Extreme Networking in the National Guard

Two young men and a young woman in civilian clothes“It’s not what you know, it’s who you know.” How many times have you heard that little gem? In terms of getting ahead in your career, it’s a concept that is considered the single most important self-marketing technique available. It’s thought so vitally important, in fact, that it earned its own one-word definition in the greater lexicon of our society: networking.

Don’t take our word for it. Search the Internet and you’ll see millions upon millions of results for networking tips, training, and events. Individuals, companies, universities, and entire industries pay good money to attend or hold networking events or conferences. They’ll call them all sorts of things, too: meet and greets, seminars, career fairs, retreats, and trade shows. What it boils down to is a place to meet other people interested in similar things.

While the contacts developed through these venues are valuable, the long-term, tangible benefits are hit or miss. Unfortunately, it often seems that all anyone is interested in at these events is who can collect the most phone numbers or email addresses.

Where these gatherings fail is that true networking needs a platform that allows for time to build trusted relationships that eventually develop into a robust sphere of influence. Service in the Army National Guard provides just such a platform because it creates the requisite common ground wholly unrelated to sales volume, the fiscal quarter, or job opportunity.

Starting with training, National Guard members join an exclusive group made up of those willing and able to serve their community, state, and nation. Once through Basic Combat Training and Advanced Individual Training, members serve together at least one weekend a month and two weeks a year. They train, serve, and watch each other’s backs. They respond together when called upon by the governor or president. New recruits keep things fresh, while long-termers help the new team members learn the ropes. These are the ties that bind because almost nowhere else in civilian life will you find this kind of camaraderie.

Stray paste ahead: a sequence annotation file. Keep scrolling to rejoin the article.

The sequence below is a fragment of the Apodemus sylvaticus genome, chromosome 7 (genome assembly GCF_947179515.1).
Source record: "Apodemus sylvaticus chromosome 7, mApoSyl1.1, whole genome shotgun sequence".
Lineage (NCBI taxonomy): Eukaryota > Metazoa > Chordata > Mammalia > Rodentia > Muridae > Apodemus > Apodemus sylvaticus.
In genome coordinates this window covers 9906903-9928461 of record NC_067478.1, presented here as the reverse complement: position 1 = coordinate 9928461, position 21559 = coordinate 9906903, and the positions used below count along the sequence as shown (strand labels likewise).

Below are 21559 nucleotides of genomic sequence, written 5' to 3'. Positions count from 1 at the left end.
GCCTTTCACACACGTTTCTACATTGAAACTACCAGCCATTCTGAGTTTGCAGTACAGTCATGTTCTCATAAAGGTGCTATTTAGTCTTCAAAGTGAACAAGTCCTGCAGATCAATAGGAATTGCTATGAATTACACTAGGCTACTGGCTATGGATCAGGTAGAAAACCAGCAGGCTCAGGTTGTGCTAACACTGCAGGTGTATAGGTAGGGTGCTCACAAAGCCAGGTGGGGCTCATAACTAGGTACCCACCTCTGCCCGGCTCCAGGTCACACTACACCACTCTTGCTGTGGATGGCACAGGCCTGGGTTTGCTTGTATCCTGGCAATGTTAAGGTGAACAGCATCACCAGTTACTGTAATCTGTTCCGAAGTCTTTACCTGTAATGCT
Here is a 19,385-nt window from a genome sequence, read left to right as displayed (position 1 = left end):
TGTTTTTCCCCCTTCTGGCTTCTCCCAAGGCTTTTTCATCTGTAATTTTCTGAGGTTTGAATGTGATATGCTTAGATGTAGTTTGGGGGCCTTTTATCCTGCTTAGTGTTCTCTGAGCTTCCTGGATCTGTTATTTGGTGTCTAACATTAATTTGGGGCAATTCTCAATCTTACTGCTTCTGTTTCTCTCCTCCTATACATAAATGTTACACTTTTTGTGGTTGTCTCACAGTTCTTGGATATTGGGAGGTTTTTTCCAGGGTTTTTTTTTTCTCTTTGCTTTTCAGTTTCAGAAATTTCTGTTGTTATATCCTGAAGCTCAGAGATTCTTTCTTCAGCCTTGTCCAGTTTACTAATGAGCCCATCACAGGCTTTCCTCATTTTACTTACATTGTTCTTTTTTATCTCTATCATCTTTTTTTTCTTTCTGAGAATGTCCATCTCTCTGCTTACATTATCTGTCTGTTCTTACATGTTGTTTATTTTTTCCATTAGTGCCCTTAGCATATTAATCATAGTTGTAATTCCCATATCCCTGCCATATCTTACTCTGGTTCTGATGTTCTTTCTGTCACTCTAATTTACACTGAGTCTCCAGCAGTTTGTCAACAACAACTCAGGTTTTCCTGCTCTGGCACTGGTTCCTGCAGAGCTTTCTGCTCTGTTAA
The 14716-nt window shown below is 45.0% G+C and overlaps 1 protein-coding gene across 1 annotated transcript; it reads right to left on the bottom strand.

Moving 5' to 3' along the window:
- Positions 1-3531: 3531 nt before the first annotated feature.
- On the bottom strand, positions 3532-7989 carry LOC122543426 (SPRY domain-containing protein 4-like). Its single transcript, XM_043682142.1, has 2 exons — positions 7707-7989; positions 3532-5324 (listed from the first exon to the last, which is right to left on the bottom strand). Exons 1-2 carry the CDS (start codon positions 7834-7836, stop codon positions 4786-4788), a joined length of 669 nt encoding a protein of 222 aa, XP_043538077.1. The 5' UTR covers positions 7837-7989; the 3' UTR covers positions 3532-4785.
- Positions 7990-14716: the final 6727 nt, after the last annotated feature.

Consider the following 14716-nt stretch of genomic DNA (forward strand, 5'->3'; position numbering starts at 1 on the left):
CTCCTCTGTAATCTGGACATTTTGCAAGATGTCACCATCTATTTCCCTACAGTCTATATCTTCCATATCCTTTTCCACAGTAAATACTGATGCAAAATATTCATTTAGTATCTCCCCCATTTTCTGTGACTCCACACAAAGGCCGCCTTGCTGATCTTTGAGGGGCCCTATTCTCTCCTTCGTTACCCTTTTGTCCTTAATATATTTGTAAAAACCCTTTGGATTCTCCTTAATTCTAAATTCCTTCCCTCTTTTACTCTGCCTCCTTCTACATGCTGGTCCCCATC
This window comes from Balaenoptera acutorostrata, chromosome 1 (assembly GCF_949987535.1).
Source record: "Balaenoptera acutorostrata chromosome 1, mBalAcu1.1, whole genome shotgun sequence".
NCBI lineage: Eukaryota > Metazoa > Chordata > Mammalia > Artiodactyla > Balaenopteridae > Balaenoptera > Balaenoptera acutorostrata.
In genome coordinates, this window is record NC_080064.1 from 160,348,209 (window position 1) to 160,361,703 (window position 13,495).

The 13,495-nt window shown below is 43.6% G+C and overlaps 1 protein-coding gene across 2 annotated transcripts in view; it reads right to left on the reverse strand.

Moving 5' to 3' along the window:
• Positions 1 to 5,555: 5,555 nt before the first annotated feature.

And most of the time, contact information will be exchanged. Guard members, almost invariably, can say, “I know someone who can help you with that.”

So if paying to gather together with a bunch of strangers is called networking, it’s fair to call serving alongside men and women in the National Guard who have become like family – and enjoying all the benefits of service as well – extreme networking.

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Five Fringe Benefits for National Guard Members

A Soldier with his wife and childUsually the benefits of a job are fairly straightforward: if you do this, you’ll get that. No matter for whom you do “this,” “that” will likely be similar. That’s why fringe benefits are so important. Think about it: CEOs go with the best stock options, salespeople go with the nicest company car, and food servers go with restaurants that provide an employee meal. These little extras can often be the difference between a good situation and a great one.

The Army National Guard is no different. Sure the Guard provides terrific education benefits and career training, and requires only part-time service. That’s good. Here’s what makes the Guard great: 

  1. The Guard has you covered. Affordable health and life insurance coverage, that is. There are civilian jobs that don’t offer that. As a Guard member, you have access to affordable health care coverage. This privilege is extended to your dependents as well. In addition to health coverage, Guard members are eligible for low-cost life insurance coverage. And that’s up to $400,000 covered. How’s that sound?
  2. The pride of home ownership. The Department of Veterans Affairs is more than world-class health care for Veterans; they also help Guard members secure low-interest loans to purchase a home with no down payment.
  3. $287,803 puts a shine on the golden years. If you are 30 or younger, you are probably sick of hearing that it’s never too soon to think about retirement. However, the Guard goes beyond the advice and provides the tools you need to do it. Complete 20 years of part-time service and at age 60 you could be eligible to receive about $1,653 every month – for a total payout of $287,803.* Pretty nice, huh? And that’s in addition to other retirement benefits you can accumulate through your civilian career.